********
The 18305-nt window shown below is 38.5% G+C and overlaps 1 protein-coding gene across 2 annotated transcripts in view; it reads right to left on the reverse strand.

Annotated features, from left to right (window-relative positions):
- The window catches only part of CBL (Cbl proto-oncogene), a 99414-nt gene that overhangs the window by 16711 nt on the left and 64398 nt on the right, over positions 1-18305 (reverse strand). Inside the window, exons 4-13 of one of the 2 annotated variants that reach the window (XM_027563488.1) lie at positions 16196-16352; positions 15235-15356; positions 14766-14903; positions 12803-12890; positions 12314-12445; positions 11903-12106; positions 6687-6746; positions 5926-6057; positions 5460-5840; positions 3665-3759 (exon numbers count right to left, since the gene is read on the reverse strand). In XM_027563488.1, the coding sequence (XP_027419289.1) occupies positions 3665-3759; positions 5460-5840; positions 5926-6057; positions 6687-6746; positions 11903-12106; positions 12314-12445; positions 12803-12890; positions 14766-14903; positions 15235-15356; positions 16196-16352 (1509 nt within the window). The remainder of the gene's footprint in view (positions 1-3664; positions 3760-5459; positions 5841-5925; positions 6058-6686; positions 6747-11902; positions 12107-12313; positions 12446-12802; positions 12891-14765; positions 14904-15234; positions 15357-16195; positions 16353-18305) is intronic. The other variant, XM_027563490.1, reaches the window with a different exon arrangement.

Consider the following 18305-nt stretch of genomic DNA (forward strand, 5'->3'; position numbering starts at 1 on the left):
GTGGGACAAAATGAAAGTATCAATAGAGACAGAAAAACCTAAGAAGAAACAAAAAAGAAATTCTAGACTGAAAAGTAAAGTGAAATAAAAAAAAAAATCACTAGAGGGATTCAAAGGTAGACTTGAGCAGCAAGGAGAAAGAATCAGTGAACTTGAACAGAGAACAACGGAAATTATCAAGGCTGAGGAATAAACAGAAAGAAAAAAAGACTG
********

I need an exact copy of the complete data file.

The 18305-nt window shown below is 38.5% G+C and overlaps 1 protein-coding gene across 2 annotated transcripts in view; it reads right to left on the reverse strand.

Annotated features, from left to right (window-relative positions):
- The window catches only part of CBL (Cbl proto-oncogene), a 99414-nt gene that overhangs the window by 16711 nt on the left and 64398 nt on the right, over positions 1-18305 (reverse strand). Inside the window, exons 4-13 of one of the 2 annotated variants that reach the window (XM_027563488.1) lie at positions 16196-16352; positions 15235-15356; positions 14766-14903; positions 12803-12890; positions 12314-12445; positions 11903-12106; positions 6687-6746; positions 5926-6057; positions 5460-5840; positions 3665-3759 (exon numbers count right to left, since the gene is read on the reverse strand). In XM_027563488.1, the coding sequence (XP_027419289.1) occupies positions 3665-3759; positions 5460-5840; positions 5926-6057; positions 6687-6746; positions 11903-12106; positions 12314-12445; positions 12803-12890; positions 14766-14903; positions 15235-15356; positions 16196-16352 (1509 nt within the window). The remainder of the gene's footprint in view (positions 1-3664; positions 3760-5459; positions 5841-5925; positions 6058-6686; positions 6747-11902; positions 12107-12313; positions 12446-12802; positions 12891-14765; positions 14904-15234; positions 15357-16195; positions 16353-18305) is intronic. The other variant, XM_027563490.1, reaches the window with a different exon arrangement.

Consider the following 18305-nt stretch of genomic DNA (forward strand, 5'->3'; position numbering starts at 1 on the left):
GTGGGACAAAATGAAAGTATCAATAGAGACAGAAAAACCTAAGAAGAAACAAAAAAGAAATTCTAGACTGAAAAGTAAAGTGAAATAAAAAAAAAAATCACTAGAGGGATTCAAAGGTAGACTTGAGCAGCAAGGAGAAAGAATCAGTGAACTTGAACAGAGAACAACGGAAATTATCAAGGCTGAGGAATAAACAGAAAGAAAAAAAGACTG